When Paul Johnson went in for his heart surgery in 2015, he knew there were risked involved, but he never could have predicted what came next. Unbeknownst to anyone at the time, Paul had been exposed to a bacteria called M. chimaera, and it would slowly begin to spread throughout his body. The contamination was traced to heater-cooler machines used in heart surgeries, and it quickly became clear that hundreds of patients could have been exposed.
Dr. Stefanie Smith met Paul 4 years after his surgery, and by that time he had been admitted to hospital for a variety of non-specific symptoms. When he was diagnosed with M. chimaera, all the pieces fell into place for Dr. Smith. Knowing now that Paul was infected with this rare but very deadly disease, she began to search for solutions to save Paul’s life. Paul underwent two more surgeries that were aimed at removing the infection from his body, but sadly these were not entirely successful. Looking for other options, Dr. Smith consulted with her colleague Dr. Osman, a researcher in Immunology. He speculated that immune modulation therapy would likely be most successful using Interferon Gamma.
Interferon Gamma is a medication that stimulates the immune system, and though it seemed like a promising solution, the path forward was far from simple. Interferon Gamma had never been used in Canada for this purpose, and as such would require many approvals from many entities. The first solution was to enrol Paul in a clinical trial of one to gain Health Canada approval. Upon receiving that approval, Paul’s case was presented to the manufacturer of Interferon Gamma, Horizon Therapeutics. Unfortunately, their initial response was to decline authorization of Interferon Gamma for this particular use. This refusal would not deter the team though, and Dr. Smith soon reached out to a colleague of hers at the National Institutes of Health in Maryland. She would reach out to Horizon Therapeutics to plead Pauls case, and it was also her suggestion that Paul be moved down to the NIH.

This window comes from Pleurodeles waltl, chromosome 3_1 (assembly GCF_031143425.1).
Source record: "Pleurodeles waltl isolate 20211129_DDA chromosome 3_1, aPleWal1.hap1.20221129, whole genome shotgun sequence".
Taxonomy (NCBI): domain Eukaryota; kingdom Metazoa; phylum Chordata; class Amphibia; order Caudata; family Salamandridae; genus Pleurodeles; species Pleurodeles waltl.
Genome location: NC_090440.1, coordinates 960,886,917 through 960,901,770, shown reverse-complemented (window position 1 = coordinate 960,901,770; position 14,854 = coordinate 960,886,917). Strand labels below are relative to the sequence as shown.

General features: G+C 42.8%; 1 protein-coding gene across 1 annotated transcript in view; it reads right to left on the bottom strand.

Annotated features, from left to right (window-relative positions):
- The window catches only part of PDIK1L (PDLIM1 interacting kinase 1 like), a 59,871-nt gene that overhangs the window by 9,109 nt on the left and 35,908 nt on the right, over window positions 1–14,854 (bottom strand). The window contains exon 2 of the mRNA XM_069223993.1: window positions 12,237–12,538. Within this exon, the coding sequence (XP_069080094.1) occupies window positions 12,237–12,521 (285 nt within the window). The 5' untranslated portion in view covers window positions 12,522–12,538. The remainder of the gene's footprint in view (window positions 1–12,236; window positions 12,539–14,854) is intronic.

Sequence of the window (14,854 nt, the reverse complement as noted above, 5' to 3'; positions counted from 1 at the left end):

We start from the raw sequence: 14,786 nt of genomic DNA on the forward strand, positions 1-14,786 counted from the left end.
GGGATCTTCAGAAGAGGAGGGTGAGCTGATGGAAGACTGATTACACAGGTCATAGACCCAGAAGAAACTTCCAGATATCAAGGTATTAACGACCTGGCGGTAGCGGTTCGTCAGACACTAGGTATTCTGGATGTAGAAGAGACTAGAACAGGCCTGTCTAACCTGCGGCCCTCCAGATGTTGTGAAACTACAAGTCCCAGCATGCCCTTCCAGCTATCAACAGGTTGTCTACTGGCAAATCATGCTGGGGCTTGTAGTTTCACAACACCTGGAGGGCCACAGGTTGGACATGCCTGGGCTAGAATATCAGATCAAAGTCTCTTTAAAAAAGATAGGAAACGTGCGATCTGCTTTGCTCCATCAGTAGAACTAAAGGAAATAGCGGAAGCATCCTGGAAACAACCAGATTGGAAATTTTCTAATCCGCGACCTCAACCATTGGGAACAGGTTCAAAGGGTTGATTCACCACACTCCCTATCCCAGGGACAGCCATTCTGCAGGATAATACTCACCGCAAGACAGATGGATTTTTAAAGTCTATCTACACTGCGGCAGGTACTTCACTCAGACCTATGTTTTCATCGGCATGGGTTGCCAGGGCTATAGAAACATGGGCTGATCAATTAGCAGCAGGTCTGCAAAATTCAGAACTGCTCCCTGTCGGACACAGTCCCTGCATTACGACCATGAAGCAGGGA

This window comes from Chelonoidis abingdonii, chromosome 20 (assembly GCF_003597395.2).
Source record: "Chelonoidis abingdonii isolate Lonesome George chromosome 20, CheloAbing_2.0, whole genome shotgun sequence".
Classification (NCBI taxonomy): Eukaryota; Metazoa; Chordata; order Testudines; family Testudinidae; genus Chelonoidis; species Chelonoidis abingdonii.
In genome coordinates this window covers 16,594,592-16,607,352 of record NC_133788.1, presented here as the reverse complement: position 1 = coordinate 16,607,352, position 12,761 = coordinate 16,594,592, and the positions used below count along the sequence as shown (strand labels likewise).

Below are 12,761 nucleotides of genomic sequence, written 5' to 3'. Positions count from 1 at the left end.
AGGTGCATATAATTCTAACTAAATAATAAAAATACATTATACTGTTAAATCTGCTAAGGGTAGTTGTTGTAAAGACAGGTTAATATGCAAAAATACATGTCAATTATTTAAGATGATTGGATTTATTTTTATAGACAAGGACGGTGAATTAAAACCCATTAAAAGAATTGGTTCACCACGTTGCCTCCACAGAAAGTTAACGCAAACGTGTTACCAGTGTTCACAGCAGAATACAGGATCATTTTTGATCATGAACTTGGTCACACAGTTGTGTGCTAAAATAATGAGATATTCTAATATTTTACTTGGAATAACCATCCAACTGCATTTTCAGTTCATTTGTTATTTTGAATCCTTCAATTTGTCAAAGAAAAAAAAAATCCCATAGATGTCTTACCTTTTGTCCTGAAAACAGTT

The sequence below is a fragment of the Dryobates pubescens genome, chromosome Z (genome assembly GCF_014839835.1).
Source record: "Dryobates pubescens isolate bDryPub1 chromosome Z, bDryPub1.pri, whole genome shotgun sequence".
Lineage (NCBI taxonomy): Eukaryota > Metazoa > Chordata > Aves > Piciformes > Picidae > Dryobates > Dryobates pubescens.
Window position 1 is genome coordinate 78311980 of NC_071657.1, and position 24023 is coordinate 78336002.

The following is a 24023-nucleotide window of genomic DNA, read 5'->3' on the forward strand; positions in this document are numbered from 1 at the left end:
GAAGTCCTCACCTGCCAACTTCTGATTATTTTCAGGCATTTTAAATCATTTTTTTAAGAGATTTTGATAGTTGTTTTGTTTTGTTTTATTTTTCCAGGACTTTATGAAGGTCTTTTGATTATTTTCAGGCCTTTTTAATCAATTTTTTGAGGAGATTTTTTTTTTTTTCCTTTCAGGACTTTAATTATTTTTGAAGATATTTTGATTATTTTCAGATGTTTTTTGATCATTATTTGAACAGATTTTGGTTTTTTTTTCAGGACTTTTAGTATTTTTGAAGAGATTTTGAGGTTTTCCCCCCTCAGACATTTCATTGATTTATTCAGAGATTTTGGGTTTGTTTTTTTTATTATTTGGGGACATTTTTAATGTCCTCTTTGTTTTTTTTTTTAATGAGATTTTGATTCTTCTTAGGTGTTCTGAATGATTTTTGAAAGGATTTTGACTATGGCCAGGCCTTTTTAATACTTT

Paul’s journey to the NIH proved to be the turning point in his case. Now with approval for use of Interferon Gamma, he began a prolonged course of treatment at the NIH. Paul had his doubts after his history of unsuccessful treatments, but after six weeks, he finally began to notice a significant improvement. Since then, steady progress has been made and he has slowly began to regain so much of what had been lost to him while fighting the M. chimaera infection for so many years.
Paul’s patient journey has been a long one, but it finally looks like it’s reaching its end. The dedication of Dr. Smith and her team and the willingness and generosity of Paul will hopefully pave the way towards better treatments for those suffering from M. chimaera infections. Paul feels like he has a future again, and and thanks to research, it looks brighter than ever.